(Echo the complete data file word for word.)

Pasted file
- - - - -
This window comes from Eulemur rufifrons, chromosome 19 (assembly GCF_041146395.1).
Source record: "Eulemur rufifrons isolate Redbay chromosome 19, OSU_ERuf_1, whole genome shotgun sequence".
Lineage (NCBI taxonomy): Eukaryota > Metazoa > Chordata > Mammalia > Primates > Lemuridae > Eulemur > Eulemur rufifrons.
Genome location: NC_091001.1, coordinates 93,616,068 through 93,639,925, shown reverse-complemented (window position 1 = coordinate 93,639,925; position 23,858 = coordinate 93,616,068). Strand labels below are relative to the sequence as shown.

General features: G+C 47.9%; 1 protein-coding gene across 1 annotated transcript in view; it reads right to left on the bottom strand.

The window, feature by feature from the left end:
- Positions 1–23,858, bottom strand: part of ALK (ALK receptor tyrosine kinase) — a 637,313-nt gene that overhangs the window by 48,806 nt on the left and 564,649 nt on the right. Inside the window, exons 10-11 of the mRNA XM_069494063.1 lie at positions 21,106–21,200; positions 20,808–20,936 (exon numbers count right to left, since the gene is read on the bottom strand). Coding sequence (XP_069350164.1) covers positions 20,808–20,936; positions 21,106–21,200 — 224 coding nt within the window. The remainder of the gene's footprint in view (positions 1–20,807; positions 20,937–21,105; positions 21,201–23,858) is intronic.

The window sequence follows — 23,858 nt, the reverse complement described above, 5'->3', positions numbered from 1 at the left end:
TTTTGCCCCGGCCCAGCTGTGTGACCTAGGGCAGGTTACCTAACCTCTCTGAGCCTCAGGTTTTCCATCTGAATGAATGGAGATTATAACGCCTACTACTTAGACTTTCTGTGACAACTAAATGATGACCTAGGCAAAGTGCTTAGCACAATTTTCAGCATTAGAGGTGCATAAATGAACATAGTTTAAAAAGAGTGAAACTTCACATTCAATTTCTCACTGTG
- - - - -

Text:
This window comes from Eulemur rufifrons, chromosome 19 (assembly GCF_041146395.1).
Source record: "Eulemur rufifrons isolate Redbay chromosome 19, OSU_ERuf_1, whole genome shotgun sequence".
Lineage (NCBI taxonomy): Eukaryota > Metazoa > Chordata > Mammalia > Primates > Lemuridae > Eulemur > Eulemur rufifrons.
Genome location: NC_091001.1, coordinates 93,616,068 through 93,639,925, shown reverse-complemented (window position 1 = coordinate 93,639,925; position 23,858 = coordinate 93,616,068). Strand labels below are relative to the sequence as shown.

General features: G+C 47.9%; 1 protein-coding gene across 1 annotated transcript in view; it reads right to left on the bottom strand.

The window, feature by feature from the left end:
- Positions 1–23,858, bottom strand: part of ALK (ALK receptor tyrosine kinase) — a 637,313-nt gene that overhangs the window by 48,806 nt on the left and 564,649 nt on the right. Inside the window, exons 10-11 of the mRNA XM_069494063.1 lie at positions 21,106–21,200; positions 20,808–20,936 (exon numbers count right to left, since the gene is read on the bottom strand). Coding sequence (XP_069350164.1) covers positions 20,808–20,936; positions 21,106–21,200 — 224 coding nt within the window. The remainder of the gene's footprint in view (positions 1–20,807; positions 20,937–21,105; positions 21,201–23,858) is intronic.

The window sequence follows — 23,858 nt, the reverse complement described above, 5'->3', positions numbered from 1 at the left end:
TTTTGCCCCGGCCCAGCTGTGTGACCTAGGGCAGGTTACCTAACCTCTCTGAGCCTCAGGTTTTCCATCTGAATGAATGGAGATTATAACGCCTACTACTTAGACTTTCTGTGACAACTAAATGATGACCTAGGCAAAGTGCTTAGCACAATTTTCAGCATTAGAGGTGCATAAATGAACATAGTTTAAAAAGAGTGAAACTTCACATTCAATTTCTCACTGTG